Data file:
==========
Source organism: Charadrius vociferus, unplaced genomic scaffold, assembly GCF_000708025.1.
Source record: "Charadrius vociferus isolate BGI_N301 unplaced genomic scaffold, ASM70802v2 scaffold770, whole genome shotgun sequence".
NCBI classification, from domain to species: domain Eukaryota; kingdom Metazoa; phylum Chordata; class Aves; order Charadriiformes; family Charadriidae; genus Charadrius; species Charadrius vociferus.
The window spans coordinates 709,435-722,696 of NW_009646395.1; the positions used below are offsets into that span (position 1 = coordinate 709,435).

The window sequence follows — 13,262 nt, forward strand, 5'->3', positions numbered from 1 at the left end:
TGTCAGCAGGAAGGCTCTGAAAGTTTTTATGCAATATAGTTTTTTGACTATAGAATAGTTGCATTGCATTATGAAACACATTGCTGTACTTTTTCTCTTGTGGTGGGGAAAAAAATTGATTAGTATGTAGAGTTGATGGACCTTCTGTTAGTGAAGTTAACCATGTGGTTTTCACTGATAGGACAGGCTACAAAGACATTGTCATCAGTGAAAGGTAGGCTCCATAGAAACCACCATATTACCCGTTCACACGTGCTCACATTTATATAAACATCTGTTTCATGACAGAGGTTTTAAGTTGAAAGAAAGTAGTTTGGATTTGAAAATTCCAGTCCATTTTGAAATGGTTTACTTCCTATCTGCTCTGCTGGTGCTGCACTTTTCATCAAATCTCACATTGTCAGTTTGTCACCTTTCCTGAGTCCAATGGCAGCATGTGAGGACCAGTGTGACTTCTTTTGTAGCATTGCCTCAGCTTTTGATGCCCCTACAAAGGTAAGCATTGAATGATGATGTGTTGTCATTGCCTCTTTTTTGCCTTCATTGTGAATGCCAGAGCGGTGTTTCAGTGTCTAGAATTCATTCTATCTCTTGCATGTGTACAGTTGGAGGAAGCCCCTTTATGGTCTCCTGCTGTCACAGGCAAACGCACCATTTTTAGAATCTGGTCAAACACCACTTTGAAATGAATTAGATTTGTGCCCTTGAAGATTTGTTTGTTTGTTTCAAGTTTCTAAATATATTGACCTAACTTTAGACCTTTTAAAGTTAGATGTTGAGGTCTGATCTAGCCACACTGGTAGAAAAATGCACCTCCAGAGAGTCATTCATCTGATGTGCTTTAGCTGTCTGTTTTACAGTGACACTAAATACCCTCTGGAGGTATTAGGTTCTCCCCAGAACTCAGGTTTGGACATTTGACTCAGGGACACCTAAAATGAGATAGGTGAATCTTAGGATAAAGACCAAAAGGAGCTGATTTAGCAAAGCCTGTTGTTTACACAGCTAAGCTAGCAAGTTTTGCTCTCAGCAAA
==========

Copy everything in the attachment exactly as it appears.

Source organism: Charadrius vociferus, unplaced genomic scaffold, assembly GCF_000708025.1.
Source record: "Charadrius vociferus isolate BGI_N301 unplaced genomic scaffold, ASM70802v2 scaffold770, whole genome shotgun sequence".
NCBI classification, from domain to species: domain Eukaryota; kingdom Metazoa; phylum Chordata; class Aves; order Charadriiformes; family Charadriidae; genus Charadrius; species Charadrius vociferus.
The window spans coordinates 709,435-722,696 of NW_009646395.1; the positions used below are offsets into that span (position 1 = coordinate 709,435).

The window sequence follows — 13,262 nt, forward strand, 5'->3', positions numbered from 1 at the left end:
TGTCAGCAGGAAGGCTCTGAAAGTTTTTATGCAATATAGTTTTTTGACTATAGAATAGTTGCATTGCATTATGAAACACATTGCTGTACTTTTTCTCTTGTGGTGGGGAAAAAAATTGATTAGTATGTAGAGTTGATGGACCTTCTGTTAGTGAAGTTAACCATGTGGTTTTCACTGATAGGACAGGCTACAAAGACATTGTCATCAGTGAAAGGTAGGCTCCATAGAAACCACCATATTACCCGTTCACACGTGCTCACATTTATATAAACATCTGTTTCATGACAGAGGTTTTAAGTTGAAAGAAAGTAGTTTGGATTTGAAAATTCCAGTCCATTTTGAAATGGTTTACTTCCTATCTGCTCTGCTGGTGCTGCACTTTTCATCAAATCTCACATTGTCAGTTTGTCACCTTTCCTGAGTCCAATGGCAGCATGTGAGGACCAGTGTGACTTCTTTTGTAGCATTGCCTCAGCTTTTGATGCCCCTACAAAGGTAAGCATTGAATGATGATGTGTTGTCATTGCCTCTTTTTTGCCTTCATTGTGAATGCCAGAGCGGTGTTTCAGTGTCTAGAATTCATTCTATCTCTTGCATGTGTACAGTTGGAGGAAGCCCCTTTATGGTCTCCTGCTGTCACAGGCAAACGCACCATTTTTAGAATCTGGTCAAACACCACTTTGAAATGAATTAGATTTGTGCCCTTGAAGATTTGTTTGTTTGTTTCAAGTTTCTAAATATATTGACCTAACTTTAGACCTTTTAAAGTTAGATGTTGAGGTCTGATCTAGCCACACTGGTAGAAAAATGCACCTCCAGAGAGTCATTCATCTGATGTGCTTTAGCTGTCTGTTTTACAGTGACACTAAATACCCTCTGGAGGTATTAGGTTCTCCCCAGAACTCAGGTTTGGACATTTGACTCAGGGACACCTAAAATGAGATAGGTGAATCTTAGGATAAAGACCAAAAGGAGCTGATTTAGCAAAGCCTGTTGTTTACACAGCTAAGCTAGCAAGTTTTGCTCTCAGCAAA